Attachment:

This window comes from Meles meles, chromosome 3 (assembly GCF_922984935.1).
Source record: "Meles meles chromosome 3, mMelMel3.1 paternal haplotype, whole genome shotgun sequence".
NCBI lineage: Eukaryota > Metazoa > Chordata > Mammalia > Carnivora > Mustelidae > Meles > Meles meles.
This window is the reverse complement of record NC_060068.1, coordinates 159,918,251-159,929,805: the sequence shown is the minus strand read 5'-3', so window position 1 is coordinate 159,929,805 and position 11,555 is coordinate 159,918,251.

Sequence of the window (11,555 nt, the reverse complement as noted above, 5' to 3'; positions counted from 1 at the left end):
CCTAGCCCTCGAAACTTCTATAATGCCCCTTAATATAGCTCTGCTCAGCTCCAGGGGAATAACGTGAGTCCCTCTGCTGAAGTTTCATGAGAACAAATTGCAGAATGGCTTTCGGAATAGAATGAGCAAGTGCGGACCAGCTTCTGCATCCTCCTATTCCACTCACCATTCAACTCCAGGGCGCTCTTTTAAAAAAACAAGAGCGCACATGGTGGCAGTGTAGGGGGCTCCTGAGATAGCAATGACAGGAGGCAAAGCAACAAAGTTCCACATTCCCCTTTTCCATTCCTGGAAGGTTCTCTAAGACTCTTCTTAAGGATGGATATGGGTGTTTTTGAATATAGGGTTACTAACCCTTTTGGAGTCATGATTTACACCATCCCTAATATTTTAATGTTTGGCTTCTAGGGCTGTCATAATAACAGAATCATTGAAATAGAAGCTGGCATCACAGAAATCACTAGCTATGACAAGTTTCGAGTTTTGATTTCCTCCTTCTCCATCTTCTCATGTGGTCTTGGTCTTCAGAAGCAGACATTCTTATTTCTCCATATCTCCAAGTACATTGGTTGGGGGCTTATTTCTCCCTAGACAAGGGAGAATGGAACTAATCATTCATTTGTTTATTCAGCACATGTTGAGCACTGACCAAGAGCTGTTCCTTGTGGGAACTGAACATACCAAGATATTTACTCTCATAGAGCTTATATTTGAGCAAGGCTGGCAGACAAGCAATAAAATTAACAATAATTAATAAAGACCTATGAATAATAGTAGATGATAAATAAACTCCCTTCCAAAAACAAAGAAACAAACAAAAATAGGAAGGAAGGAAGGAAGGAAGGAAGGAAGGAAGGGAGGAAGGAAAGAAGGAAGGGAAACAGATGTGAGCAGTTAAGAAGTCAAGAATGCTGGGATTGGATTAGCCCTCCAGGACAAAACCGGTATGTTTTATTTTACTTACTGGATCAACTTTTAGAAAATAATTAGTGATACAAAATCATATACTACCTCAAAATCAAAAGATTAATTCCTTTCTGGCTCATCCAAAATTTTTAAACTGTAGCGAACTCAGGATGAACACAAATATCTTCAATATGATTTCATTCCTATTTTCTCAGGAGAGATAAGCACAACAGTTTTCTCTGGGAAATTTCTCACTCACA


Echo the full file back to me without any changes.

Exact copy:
This window comes from Meles meles, chromosome 3 (assembly GCF_922984935.1).
Source record: "Meles meles chromosome 3, mMelMel3.1 paternal haplotype, whole genome shotgun sequence".
NCBI lineage: Eukaryota > Metazoa > Chordata > Mammalia > Carnivora > Mustelidae > Meles > Meles meles.
This window is the reverse complement of record NC_060068.1, coordinates 159,918,251-159,929,805: the sequence shown is the minus strand read 5'-3', so window position 1 is coordinate 159,929,805 and position 11,555 is coordinate 159,918,251.

Sequence of the window (11,555 nt, the reverse complement as noted above, 5' to 3'; positions counted from 1 at the left end):
CCTAGCCCTCGAAACTTCTATAATGCCCCTTAATATAGCTCTGCTCAGCTCCAGGGGAATAACGTGAGTCCCTCTGCTGAAGTTTCATGAGAACAAATTGCAGAATGGCTTTCGGAATAGAATGAGCAAGTGCGGACCAGCTTCTGCATCCTCCTATTCCACTCACCATTCAACTCCAGGGCGCTCTTTTAAAAAAACAAGAGCGCACATGGTGGCAGTGTAGGGGGCTCCTGAGATAGCAATGACAGGAGGCAAAGCAACAAAGTTCCACATTCCCCTTTTCCATTCCTGGAAGGTTCTCTAAGACTCTTCTTAAGGATGGATATGGGTGTTTTTGAATATAGGGTTACTAACCCTTTTGGAGTCATGATTTACACCATCCCTAATATTTTAATGTTTGGCTTCTAGGGCTGTCATAATAACAGAATCATTGAAATAGAAGCTGGCATCACAGAAATCACTAGCTATGACAAGTTTCGAGTTTTGATTTCCTCCTTCTCCATCTTCTCATGTGGTCTTGGTCTTCAGAAGCAGACATTCTTATTTCTCCATATCTCCAAGTACATTGGTTGGGGGCTTATTTCTCCCTAGACAAGGGAGAATGGAACTAATCATTCATTTGTTTATTCAGCACATGTTGAGCACTGACCAAGAGCTGTTCCTTGTGGGAACTGAACATACCAAGATATTTACTCTCATAGAGCTTATATTTGAGCAAGGCTGGCAGACAAGCAATAAAATTAACAATAATTAATAAAGACCTATGAATAATAGTAGATGATAAATAAACTCCCTTCCAAAAACAAAGAAACAAACAAAAATAGGAAGGAAGGAAGGAAGGAAGGAAGGAAGGAAGGGAGGAAGGAAAGAAGGAAGGGAAACAGATGTGAGCAGTTAAGAAGTCAAGAATGCTGGGATTGGATTAGCCCTCCAGGACAAAACCGGTATGTTTTATTTTACTTACTGGATCAACTTTTAGAAAATAATTAGTGATACAAAATCATATACTACCTCAAAATCAAAAGATTAATTCCTTTCTGGCTCATCCAAAATTTTTAAACTGTAGCGAACTCAGGATGAACACAAATATCTTCAATATGATTTCATTCCTATTTTCTCAGGAGAGATAAGCACAACAGTTTTCTCTGGGAAATTTCTCACTCACA